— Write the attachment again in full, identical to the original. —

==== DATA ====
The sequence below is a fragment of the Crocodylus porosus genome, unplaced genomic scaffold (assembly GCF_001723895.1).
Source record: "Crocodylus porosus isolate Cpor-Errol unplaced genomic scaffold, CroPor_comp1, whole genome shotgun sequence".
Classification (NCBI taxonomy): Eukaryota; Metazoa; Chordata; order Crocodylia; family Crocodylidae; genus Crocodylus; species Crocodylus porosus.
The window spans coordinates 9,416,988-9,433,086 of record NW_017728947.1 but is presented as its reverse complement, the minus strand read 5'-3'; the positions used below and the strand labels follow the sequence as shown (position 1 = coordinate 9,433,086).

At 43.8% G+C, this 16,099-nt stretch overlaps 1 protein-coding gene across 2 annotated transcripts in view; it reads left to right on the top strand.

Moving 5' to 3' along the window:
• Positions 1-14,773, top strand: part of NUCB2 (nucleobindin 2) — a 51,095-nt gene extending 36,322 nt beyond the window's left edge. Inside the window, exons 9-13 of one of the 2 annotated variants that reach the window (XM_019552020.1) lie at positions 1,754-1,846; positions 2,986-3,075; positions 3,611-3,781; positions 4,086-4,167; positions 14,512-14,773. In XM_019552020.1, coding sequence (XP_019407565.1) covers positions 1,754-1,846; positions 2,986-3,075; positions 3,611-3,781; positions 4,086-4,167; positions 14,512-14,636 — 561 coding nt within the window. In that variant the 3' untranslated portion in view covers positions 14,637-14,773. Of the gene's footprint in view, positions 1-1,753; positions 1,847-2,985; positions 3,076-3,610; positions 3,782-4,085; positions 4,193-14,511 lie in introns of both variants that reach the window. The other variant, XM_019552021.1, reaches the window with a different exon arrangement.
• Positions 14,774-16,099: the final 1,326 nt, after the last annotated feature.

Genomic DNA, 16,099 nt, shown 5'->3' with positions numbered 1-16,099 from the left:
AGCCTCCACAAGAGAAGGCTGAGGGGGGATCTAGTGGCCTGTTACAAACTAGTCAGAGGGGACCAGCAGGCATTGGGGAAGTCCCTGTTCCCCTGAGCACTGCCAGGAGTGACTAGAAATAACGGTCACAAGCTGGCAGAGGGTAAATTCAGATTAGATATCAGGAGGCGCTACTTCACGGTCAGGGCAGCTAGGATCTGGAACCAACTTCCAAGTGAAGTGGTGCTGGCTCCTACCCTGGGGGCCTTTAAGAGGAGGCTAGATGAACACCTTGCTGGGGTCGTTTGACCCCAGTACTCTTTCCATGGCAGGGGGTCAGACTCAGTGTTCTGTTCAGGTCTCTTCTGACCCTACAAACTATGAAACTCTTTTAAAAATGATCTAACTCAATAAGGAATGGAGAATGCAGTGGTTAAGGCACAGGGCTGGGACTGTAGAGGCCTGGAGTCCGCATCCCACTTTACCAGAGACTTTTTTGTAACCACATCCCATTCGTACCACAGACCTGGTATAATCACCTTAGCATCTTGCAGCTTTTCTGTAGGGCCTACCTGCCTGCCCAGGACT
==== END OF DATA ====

The sequence below is a fragment of the Crocodylus porosus genome, unplaced genomic scaffold (assembly GCF_001723895.1).
Source record: "Crocodylus porosus isolate Cpor-Errol unplaced genomic scaffold, CroPor_comp1, whole genome shotgun sequence".
Classification (NCBI taxonomy): Eukaryota; Metazoa; Chordata; order Crocodylia; family Crocodylidae; genus Crocodylus; species Crocodylus porosus.
The window spans coordinates 9,416,988-9,433,086 of record NW_017728947.1 but is presented as its reverse complement, the minus strand read 5'-3'; the positions used below and the strand labels follow the sequence as shown (position 1 = coordinate 9,433,086).

At 43.8% G+C, this 16,099-nt stretch overlaps 1 protein-coding gene across 2 annotated transcripts in view; it reads left to right on the top strand.

Moving 5' to 3' along the window:
• Positions 1-14,773, top strand: part of NUCB2 (nucleobindin 2) — a 51,095-nt gene extending 36,322 nt beyond the window's left edge. Inside the window, exons 9-13 of one of the 2 annotated variants that reach the window (XM_019552020.1) lie at positions 1,754-1,846; positions 2,986-3,075; positions 3,611-3,781; positions 4,086-4,167; positions 14,512-14,773. In XM_019552020.1, coding sequence (XP_019407565.1) covers positions 1,754-1,846; positions 2,986-3,075; positions 3,611-3,781; positions 4,086-4,167; positions 14,512-14,636 — 561 coding nt within the window. In that variant the 3' untranslated portion in view covers positions 14,637-14,773. Of the gene's footprint in view, positions 1-1,753; positions 1,847-2,985; positions 3,076-3,610; positions 3,782-4,085; positions 4,193-14,511 lie in introns of both variants that reach the window. The other variant, XM_019552021.1, reaches the window with a different exon arrangement.
• Positions 14,774-16,099: the final 1,326 nt, after the last annotated feature.

Genomic DNA, 16,099 nt, shown 5'->3' with positions numbered 1-16,099 from the left:
AGCCTCCACAAGAGAAGGCTGAGGGGGGATCTAGTGGCCTGTTACAAACTAGTCAGAGGGGACCAGCAGGCATTGGGGAAGTCCCTGTTCCCCTGAGCACTGCCAGGAGTGACTAGAAATAACGGTCACAAGCTGGCAGAGGGTAAATTCAGATTAGATATCAGGAGGCGCTACTTCACGGTCAGGGCAGCTAGGATCTGGAACCAACTTCCAAGTGAAGTGGTGCTGGCTCCTACCCTGGGGGCCTTTAAGAGGAGGCTAGATGAACACCTTGCTGGGGTCGTTTGACCCCAGTACTCTTTCCATGGCAGGGGGTCAGACTCAGTGTTCTGTTCAGGTCTCTTCTGACCCTACAAACTATGAAACTCTTTTAAAAATGATCTAACTCAATAAGGAATGGAGAATGCAGTGGTTAAGGCACAGGGCTGGGACTGTAGAGGCCTGGAGTCCGCATCCCACTTTACCAGAGACTTTTTTGTAACCACATCCCATTCGTACCACAGACCTGGTATAATCACCTTAGCATCTTGCAGCTTTTCTGTAGGGCCTACCTGCCTGCCCAGGACT